Maybe it’s not the salesperson. Maybe it’s the teacher.
It’s been a while since I got to work both on a Saturday and a Sunday. Although I still consider myself a retailer at heart, I mostly work banker’s hours, albeit with a ton of extra homework. I offered sales trainings on a recent weekend, which makes me well-suited to deliver this month’s message.
What I both love and dread about sales trainings is you never really know how they will go. There are all kinds of salespeople. Each one is different and each store has its own culture with a variety (or lack) of generally accepted disciplines for the floor. The training on Saturday was at a large store that serves a mostly Hispanic clientele in Southern California. The sales staff was an engaged bunch, eager to sell; but I was concerned that what we’d discussed would all be forgotten when the store opened and customers filed in.
This bunch was all about the hustle, which is awesome. However, I’d stopped going to their store because every time I showed up to talk about product and discuss objections nobody wanted to hear it. Although this sales team was really engaged about selling, the idea of continuous improvement wasn’t there. As the rep, there was nothing I could do about that without management’s involvement.
Enter the new sales manager. I was encouraged when not only the company sales trainer showed up early to the meeting, but the sales manager as well. Often, I’ll get asked to hold a sales training meeting only to find that the management won’t be attending. Not only did both these chaps show up, but they sat in the first row and were the first to ask many questions.
The hour went by fast and I was left talking to management about some of the things I touched on in the meeting. It was all smiles until my new friend’s eyes got a little more serious and he said, “Can I ask you a question?”
“Of course,” I said.
“How do I get these guys to sell what I need them to sell?”
I looked at him in befuddlement when he told me what his sales team will and won’t do. I know myself, and I can get a little sanctimonious when I get asked stupid questions so I bit my tongue. The thing is, this wasn’t a stupid question. It was a great question, one I used to ask myself a lot, and this guy just asked me. Wow, that took guts. That was a cry for help from a guy with no safe place to ask. If ever there were 12 steps to retail management, this would be one of them.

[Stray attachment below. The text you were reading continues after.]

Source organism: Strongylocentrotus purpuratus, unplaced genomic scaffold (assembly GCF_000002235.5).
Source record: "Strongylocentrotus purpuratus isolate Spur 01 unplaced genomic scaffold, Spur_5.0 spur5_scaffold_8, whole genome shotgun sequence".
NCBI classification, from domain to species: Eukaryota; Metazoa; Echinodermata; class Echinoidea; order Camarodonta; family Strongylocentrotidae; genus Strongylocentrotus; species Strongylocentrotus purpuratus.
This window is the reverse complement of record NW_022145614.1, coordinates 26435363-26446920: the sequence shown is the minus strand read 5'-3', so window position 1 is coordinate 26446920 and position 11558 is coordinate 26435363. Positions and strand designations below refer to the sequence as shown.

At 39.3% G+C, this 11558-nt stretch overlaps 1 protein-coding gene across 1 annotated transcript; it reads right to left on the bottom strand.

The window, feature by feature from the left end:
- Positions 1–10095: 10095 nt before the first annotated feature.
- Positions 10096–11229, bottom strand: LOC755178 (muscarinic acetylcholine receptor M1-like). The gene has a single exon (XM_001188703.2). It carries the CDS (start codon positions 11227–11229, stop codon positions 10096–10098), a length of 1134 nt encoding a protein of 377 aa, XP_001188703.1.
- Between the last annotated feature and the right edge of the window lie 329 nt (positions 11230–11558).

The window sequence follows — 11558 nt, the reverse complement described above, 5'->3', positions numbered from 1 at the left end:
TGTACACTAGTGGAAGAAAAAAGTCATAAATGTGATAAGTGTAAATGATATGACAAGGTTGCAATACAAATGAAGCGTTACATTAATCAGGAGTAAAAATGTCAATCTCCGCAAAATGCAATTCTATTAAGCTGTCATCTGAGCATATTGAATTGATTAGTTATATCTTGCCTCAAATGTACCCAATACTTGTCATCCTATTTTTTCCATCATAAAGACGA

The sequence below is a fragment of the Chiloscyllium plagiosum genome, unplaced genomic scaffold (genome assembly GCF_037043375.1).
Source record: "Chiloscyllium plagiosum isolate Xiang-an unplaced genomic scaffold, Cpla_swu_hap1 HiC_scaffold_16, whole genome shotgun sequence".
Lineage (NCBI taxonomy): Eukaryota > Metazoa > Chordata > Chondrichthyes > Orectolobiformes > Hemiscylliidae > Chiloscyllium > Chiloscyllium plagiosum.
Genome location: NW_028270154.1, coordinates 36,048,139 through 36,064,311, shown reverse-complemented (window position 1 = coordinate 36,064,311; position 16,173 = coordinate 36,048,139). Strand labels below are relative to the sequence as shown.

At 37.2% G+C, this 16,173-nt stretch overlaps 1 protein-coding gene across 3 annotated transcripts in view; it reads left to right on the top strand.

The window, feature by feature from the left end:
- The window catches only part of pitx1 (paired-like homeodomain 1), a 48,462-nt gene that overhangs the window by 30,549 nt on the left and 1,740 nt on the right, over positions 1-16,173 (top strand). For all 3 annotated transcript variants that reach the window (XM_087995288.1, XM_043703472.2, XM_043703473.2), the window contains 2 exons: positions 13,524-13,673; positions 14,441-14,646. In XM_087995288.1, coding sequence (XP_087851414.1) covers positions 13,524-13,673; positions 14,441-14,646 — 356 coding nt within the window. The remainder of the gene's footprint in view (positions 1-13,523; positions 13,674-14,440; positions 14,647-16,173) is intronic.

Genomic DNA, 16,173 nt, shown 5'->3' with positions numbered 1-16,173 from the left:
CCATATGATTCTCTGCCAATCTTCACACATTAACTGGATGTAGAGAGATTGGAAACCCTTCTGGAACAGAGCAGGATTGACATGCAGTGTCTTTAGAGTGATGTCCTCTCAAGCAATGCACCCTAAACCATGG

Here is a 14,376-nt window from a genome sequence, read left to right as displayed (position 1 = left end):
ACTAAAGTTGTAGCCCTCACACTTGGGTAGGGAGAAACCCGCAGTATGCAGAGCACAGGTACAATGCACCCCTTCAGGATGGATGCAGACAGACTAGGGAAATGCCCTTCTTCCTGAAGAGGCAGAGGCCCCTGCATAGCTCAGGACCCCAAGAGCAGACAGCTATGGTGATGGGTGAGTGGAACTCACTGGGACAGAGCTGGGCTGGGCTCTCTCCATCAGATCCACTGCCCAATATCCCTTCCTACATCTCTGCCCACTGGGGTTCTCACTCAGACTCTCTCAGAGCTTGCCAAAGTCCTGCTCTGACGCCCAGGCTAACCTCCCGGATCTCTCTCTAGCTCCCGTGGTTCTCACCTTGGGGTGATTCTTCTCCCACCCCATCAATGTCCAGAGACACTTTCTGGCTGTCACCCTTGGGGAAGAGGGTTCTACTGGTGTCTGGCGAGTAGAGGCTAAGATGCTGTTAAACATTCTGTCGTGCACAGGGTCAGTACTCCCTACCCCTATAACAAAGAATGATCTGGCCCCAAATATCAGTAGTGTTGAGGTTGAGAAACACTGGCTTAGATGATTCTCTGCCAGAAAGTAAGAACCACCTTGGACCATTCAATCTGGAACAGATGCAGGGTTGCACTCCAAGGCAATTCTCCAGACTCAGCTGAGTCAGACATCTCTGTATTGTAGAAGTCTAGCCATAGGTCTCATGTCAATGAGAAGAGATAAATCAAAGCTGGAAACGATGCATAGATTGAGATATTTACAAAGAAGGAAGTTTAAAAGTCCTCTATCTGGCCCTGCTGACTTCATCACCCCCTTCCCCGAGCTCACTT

“It’s like this, amigo, when someone shows up to work in the morning, there’s an implied contract that they know what’s expected of them. If they don’t know, it’s your job to make sure they know. That’s what leaders do. You show them how and you engage and watch them perform their tasks. Management signs off physically or figuratively that they are qualified to meet the expectations…. whatever those expectations are. Do you follow?”
“I understand,” he said.
“Do you know why I just asked you if you are following me?” I added. “It’s because I want to make sure that when I leave and you’re left alone with your 30-salesperson, furniture-selling army, that you understand what I’m telling you. It’s a way I get you to buy in to what I’m telling you so when I come back and look at sales, I’ll know that you know how to get them to do what you want them to do. You can do this with them too. Nothing happens without an understood expectation. The only way to accomplish this is to be sure that everyone understands the mission, so the tactics can be employed and the strategy can succeed.”
A common problem on so many floors is the variety of sales behaviors that exist. Behaviors are what lead to results. If you want to improve your results, you need to look at the behaviors that occur and produce the results you’re getting. If you have five salespeople or 50 salespeople all on a variation of your program, the customer experience is going to vary from hour to hour and balls are going to drop and sales will be missed.
Now, I know there’s more than one way to skin a cat, and salespeople are individuals with their own styles. I’m not talking about that. I’m talking about your expectations and processes or standards. I never wanted anyone on my sales team to ask if “they can help” a customer; the answer to that question is typically some version of the sentiment, “SCRAM!”
Your salespeople need to know what’s expected of them. A good leader will go to the ends of the earth to help a sales associate if they can’t do what’s being asked of them. Conversely, if that salesperson isn’t doing what needs to be done, and they’ve proven they’re capable then you have no use for them on your team. It’s a matter of can’t do and won’t do.